How to Find Apartments That Accept Bankruptcies

apartments that accept bankruptcies

Paying rent is, unfortunately, a part of life. Finding apartments that accept bankruptcies can be difficult, especially as you’re trying to rebuild your credit. This task is not impossible, but it may feel that way at times. This can feel like a daunting task for people who are unfamiliar with how bankruptcy affects credit and what prospective landlords look for in a future tenant

At Eric Wilson Law, we can help you through every step of this overwhelming process. From figuring out which type of bankruptcy is right for you to how to find apartments that accept bankruptcies, we cover all the bases. For more information about how Alabama bankruptcy attorney Eric Wilson can help you, call us today at 205-349-1280

Why Is It Difficult to Rent After Bankruptcy?

Bankruptcy may give people a fresh start, but many creditors and lenders see this as a negative mark on your credit history. But landlords aren’t creditors or lenders, so why is it so hard to rent after bankruptcy? The answer lies within your credit history. Your credit score gives an insight into your “credit worthiness,” or how likely you are to pay off your debt. With the stain of bankruptcy on your credit report, many renters find themselves denied immediately. Finding an apartment after bankruptcy (and continuing life after bankruptcy) may seem like a daunting task, but it’s far from impossible. Knowing what prospective landlords and apartment complexes look for can improve your chances of finding a great apartment. 

Can I Rent With Poor Credit?

You don’t have to have good credit to find a rental, but it can definitely help smooth the process. If you have poor credit or negative marks on your credit history, you may have to go through a few extra steps to prove that you can pay rent. Renting with poor credit can come with strings attacked. Poor credit can mean higher security deposits, more rent upfront, and it may mean that you can’t rent in your ideal neighborhood.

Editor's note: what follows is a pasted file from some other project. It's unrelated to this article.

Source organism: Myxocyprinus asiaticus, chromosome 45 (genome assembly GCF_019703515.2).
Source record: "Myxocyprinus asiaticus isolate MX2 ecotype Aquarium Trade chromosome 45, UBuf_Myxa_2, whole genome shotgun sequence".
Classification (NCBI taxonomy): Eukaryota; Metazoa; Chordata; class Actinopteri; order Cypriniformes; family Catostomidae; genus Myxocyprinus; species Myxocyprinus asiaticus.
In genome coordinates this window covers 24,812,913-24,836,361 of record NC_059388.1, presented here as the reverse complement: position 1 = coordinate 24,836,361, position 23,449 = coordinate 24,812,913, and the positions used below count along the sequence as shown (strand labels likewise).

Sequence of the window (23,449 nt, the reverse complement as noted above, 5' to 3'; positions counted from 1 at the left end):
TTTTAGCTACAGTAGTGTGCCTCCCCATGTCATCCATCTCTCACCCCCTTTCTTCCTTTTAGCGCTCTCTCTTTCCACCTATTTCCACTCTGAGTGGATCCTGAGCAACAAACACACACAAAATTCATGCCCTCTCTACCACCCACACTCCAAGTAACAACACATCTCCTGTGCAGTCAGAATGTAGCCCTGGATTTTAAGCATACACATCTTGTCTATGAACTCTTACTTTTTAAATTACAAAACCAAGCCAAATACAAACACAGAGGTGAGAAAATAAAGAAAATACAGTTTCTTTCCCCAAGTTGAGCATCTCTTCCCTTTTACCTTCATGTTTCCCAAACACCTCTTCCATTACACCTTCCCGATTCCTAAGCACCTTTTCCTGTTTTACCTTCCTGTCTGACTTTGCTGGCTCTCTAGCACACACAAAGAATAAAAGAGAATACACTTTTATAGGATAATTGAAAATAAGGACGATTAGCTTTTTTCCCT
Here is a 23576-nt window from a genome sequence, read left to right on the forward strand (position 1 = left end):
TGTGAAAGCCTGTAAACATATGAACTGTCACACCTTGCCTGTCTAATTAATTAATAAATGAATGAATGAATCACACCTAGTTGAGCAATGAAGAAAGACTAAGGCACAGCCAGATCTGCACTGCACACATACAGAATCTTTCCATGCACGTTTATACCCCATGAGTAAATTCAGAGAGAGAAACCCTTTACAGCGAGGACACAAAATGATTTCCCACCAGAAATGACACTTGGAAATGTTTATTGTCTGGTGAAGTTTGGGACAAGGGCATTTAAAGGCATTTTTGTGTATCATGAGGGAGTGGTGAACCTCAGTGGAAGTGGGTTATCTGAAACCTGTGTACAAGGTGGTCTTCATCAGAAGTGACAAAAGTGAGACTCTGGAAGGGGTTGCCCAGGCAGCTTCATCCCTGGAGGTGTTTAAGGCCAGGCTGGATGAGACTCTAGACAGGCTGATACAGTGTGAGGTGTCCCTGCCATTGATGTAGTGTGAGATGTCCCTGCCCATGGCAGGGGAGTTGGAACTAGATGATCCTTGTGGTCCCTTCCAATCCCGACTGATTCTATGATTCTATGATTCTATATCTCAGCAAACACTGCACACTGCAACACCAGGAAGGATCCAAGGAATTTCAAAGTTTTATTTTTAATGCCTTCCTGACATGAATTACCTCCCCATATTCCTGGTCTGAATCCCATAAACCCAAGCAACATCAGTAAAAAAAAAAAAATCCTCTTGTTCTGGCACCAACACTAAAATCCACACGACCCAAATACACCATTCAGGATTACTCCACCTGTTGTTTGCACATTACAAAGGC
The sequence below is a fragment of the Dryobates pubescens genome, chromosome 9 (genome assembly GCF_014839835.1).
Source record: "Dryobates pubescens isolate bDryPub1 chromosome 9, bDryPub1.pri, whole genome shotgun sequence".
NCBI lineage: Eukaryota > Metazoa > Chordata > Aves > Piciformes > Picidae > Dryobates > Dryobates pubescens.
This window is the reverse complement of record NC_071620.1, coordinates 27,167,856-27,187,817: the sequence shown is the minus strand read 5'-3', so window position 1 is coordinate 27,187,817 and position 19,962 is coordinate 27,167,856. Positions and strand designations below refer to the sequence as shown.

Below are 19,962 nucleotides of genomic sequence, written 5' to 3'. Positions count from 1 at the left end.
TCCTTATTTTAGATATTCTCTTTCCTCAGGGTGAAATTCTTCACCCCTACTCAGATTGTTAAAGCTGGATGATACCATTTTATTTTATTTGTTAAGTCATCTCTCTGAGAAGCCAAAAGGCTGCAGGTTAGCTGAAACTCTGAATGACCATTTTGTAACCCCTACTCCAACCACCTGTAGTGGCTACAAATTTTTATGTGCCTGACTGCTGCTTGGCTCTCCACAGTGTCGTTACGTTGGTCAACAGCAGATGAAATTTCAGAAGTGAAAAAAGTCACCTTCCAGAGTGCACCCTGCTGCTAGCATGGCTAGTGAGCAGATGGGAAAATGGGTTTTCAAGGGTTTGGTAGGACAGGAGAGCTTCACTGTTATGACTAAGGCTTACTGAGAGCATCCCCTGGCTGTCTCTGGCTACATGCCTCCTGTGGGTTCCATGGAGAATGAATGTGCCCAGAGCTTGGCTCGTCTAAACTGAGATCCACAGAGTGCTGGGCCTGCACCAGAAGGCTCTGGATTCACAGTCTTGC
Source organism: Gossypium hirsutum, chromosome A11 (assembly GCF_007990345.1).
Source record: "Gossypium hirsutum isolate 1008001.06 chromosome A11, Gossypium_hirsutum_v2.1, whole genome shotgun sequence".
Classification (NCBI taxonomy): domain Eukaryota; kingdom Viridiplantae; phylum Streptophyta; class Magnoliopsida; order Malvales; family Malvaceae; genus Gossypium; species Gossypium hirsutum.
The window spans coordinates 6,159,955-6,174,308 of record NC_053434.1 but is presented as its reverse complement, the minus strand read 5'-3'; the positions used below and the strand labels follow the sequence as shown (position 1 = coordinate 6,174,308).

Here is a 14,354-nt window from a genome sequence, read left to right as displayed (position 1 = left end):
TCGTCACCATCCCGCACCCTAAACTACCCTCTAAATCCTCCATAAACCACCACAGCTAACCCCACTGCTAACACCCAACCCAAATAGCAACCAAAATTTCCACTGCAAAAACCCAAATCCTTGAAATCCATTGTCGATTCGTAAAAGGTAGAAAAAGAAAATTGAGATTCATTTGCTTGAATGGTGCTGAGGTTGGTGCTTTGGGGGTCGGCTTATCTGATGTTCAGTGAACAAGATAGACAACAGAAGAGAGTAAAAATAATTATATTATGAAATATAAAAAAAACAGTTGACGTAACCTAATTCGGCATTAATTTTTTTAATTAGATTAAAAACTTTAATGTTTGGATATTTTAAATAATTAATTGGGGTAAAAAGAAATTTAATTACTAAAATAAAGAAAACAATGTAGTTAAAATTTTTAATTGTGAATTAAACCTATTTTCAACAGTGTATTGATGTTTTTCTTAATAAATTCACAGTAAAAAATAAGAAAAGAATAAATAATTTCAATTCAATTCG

How Your Bankruptcy Status and Credit Report Will Affect Your Ability to Rent

Bankruptcy can help you and your family out of a financial crisis caused by overwhelming debt, medical bills, or job losses. Unfortunately, many prospective landlords see bankruptcy as a risk on your credit report. One of the many myths surrounding bankruptcy is that people who file for bankruptcy are financially irresponsible. This is simply not true. Bankruptcy has many benefits, but overcoming this is a hurdle many prospective renters have to go through. 

Bankruptcy Filing Date and Renting an Apartment

Your bankruptcy filing date can affect your chances of renting an apartment. Your bankruptcy case status can also affect your ability to rent as well. While you’re in the process of filing bankruptcy, it can be extremely difficult to find a rental. This is because when you file bankruptcy, an automatic stay goes into place. This stay prevents lenders and creditors from asking for repayment. During a Chapter 13 bankruptcy case, unpaid rent is considered unsecured debt, so it can often be discharged during the bankruptcy process. Waiting until your bankruptcy case is over can increase your chances of renting, since any debt you incur after filing bankruptcy cannot be discharged.